It’s official — the source code for the Intel Alder Lake BIOS was leaked, and Intel has confirmed it. A total of 6GB of code used for building the BIOS/UEFI source code is now out in the wild, having been posted on GitHub and 4chan.
Intel doesn’t seem too concerned, but security researchers are now hard at work trying to see if this can be used in a malicious way. If you own an Alder Lake CPU, should you be worried?
I can't believe: NDA-ed MSRs, for the newest CPU, what a good day… pic.twitter.com/bNitVJlkkL
— Mark Ermolov (@_markel___) October 8, 2022
News of the leak broke out a couple of days ago when the code was found in a public GitHub repository, as well as shared on 4chan. The 6GB file contains some of the tools and code that Intel has used to build the BIOS/UEFI in its Alder Lake CPUs. Seeing as these are some of the best processors out currently, this could potentially put a lot of Intel’s customers at risk.
The BIOS/UEFI source code is responsible for initializing the hardware even before the operating system has the chance to load. As such, it’s responsible for establishing secure connections to important mechanisms within the computer, such as the Trusted Platform Module (TPM). The BIOS plays an important role in any computer, so it’s certainly not good that the source code for it could now be in the hands of nefarious threat actors.
Initially, it was uncertain whether the leaked file was the real deal, but Intel itself has now confirmed that to be the case. In a statement issued to Tom’s Hardware, Intel said:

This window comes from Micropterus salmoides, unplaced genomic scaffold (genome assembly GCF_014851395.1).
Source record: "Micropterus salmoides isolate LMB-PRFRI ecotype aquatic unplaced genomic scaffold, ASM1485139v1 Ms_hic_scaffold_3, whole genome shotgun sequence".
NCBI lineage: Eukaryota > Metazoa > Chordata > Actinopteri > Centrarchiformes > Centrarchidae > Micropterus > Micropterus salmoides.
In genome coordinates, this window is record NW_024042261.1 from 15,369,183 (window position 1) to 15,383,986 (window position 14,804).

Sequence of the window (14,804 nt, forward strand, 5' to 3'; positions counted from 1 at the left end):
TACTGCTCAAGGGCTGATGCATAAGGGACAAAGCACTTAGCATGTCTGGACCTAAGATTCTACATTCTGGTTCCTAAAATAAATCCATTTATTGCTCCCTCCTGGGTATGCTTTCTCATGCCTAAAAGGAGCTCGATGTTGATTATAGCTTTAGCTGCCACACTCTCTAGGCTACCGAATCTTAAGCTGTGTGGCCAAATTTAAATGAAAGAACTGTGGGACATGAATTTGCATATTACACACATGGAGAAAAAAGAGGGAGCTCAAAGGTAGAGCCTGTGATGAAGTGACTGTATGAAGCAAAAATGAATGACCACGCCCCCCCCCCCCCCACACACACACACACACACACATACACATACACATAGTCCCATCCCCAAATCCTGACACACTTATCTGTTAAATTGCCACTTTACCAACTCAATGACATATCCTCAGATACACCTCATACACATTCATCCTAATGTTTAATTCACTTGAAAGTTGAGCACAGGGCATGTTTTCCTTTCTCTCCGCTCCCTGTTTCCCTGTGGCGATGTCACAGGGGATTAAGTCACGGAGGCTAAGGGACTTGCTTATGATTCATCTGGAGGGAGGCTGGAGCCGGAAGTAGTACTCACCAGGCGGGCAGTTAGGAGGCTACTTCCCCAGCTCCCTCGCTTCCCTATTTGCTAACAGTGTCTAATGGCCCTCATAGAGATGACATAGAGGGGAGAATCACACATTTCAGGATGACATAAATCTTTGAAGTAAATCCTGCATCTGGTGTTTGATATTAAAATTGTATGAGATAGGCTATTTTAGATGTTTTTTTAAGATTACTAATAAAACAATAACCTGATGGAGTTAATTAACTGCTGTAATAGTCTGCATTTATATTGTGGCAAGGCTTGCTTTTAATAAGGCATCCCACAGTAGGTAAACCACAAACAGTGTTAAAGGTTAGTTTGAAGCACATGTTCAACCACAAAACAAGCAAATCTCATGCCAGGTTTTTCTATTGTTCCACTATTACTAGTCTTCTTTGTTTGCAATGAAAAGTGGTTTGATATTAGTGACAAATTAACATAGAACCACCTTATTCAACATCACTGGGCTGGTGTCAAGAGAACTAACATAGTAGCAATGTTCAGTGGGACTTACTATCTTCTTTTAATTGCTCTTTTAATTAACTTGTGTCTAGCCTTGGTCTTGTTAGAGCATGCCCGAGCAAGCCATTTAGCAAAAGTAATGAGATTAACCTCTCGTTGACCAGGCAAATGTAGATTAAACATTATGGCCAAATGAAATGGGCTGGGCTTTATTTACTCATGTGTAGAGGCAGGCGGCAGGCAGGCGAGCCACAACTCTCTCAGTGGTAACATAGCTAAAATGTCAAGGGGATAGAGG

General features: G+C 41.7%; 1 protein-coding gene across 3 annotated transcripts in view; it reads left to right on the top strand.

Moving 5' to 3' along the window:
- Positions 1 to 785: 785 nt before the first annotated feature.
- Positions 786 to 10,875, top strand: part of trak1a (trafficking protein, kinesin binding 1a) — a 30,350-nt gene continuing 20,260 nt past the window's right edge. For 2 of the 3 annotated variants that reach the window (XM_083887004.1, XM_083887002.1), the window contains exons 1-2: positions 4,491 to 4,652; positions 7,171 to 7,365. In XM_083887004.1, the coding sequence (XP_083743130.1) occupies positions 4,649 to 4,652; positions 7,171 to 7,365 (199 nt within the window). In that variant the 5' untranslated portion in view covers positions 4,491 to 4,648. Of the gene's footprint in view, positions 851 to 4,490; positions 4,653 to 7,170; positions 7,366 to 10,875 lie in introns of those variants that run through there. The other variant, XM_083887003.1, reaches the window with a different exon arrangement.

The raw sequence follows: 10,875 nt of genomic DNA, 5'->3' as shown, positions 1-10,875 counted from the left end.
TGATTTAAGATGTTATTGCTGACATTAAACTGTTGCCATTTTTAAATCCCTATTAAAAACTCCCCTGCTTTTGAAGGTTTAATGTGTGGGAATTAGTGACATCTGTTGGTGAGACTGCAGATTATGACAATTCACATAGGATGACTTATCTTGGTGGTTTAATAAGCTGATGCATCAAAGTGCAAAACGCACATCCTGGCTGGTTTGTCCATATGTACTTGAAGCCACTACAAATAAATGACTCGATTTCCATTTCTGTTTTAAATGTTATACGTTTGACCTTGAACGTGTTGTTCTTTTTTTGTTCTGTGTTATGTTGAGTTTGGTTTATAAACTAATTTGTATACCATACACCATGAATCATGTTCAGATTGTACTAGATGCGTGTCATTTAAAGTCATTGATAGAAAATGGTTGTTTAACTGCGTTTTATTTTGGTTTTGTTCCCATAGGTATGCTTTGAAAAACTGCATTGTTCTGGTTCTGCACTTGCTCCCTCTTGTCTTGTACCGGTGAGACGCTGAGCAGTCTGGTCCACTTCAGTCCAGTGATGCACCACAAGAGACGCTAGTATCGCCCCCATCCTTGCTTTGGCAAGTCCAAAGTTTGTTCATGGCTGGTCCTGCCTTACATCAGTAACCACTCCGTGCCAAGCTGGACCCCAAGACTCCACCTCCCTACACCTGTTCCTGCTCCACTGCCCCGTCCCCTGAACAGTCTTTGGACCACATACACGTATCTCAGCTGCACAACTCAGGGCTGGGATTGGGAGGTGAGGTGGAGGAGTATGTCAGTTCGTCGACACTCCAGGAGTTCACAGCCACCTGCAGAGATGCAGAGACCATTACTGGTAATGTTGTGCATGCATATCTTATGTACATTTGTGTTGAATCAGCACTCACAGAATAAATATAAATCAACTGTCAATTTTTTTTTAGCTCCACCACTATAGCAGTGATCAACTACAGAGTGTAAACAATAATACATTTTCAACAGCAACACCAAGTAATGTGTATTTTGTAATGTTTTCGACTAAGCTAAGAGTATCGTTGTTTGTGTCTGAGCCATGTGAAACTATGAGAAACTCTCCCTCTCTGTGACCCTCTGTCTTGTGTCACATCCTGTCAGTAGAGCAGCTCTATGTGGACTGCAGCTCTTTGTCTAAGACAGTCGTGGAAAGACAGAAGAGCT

“Our proprietary UEFI code appears to have been leaked by a third party. We do not believe this exposes any new security vulnerabilities as we do not rely on obfuscation of information as a security measure. This code is covered under our bug bounty program within the Project Circuit Breaker campaign, and we encourage any researchers who may identify potential vulnerabilities to bring them to our attention through this program. We are reaching out to both customers and the security research community to keep them informed of this situation.”
Intel’s statement implies that the most sensitive data had already been scrubbed from the source code before it was released to external partners. The source code contains many references to Lenovo, including “Lenovo String Service,” “Lenovo Cloud Service,” and “Lenovo Secure Suite.” Bleeping Computer notes that all of the code was developed by Insyde Software Corp.
While this leak sounds pretty bad, Intel doesn’t seem to be overly concerned — although it’s good that it refers everyone to its bug bounty program. Many security researchers are already looking for cracks in the code, and some of the findings are less optimistic.
Hardware security firm Hardened Vault told Bleeping Computer: “The attacker/bug hunter can hugely benefit from the leaks even if leaked [manufacturer] implementation is only partially used in the production. The Insyde’s solution can help the security researchers, bug hunters, (and the attackers) find the vulnerability and understand the result of reverse engineering easily, which adds up to the long-term high risk to the users.”
Seeing as a KeyManifest private encryption key was found in the leak, it’s possible that hackers could use it to bypass Intel’s hardware security. Even so, it’s still a fairly long shot, so you probably don’t have to be too worried.
In any case, it’s worth it to keep yourself safe with some antivirus software to ensure that no attackers can access your computer, and subsequently, the BIOS.
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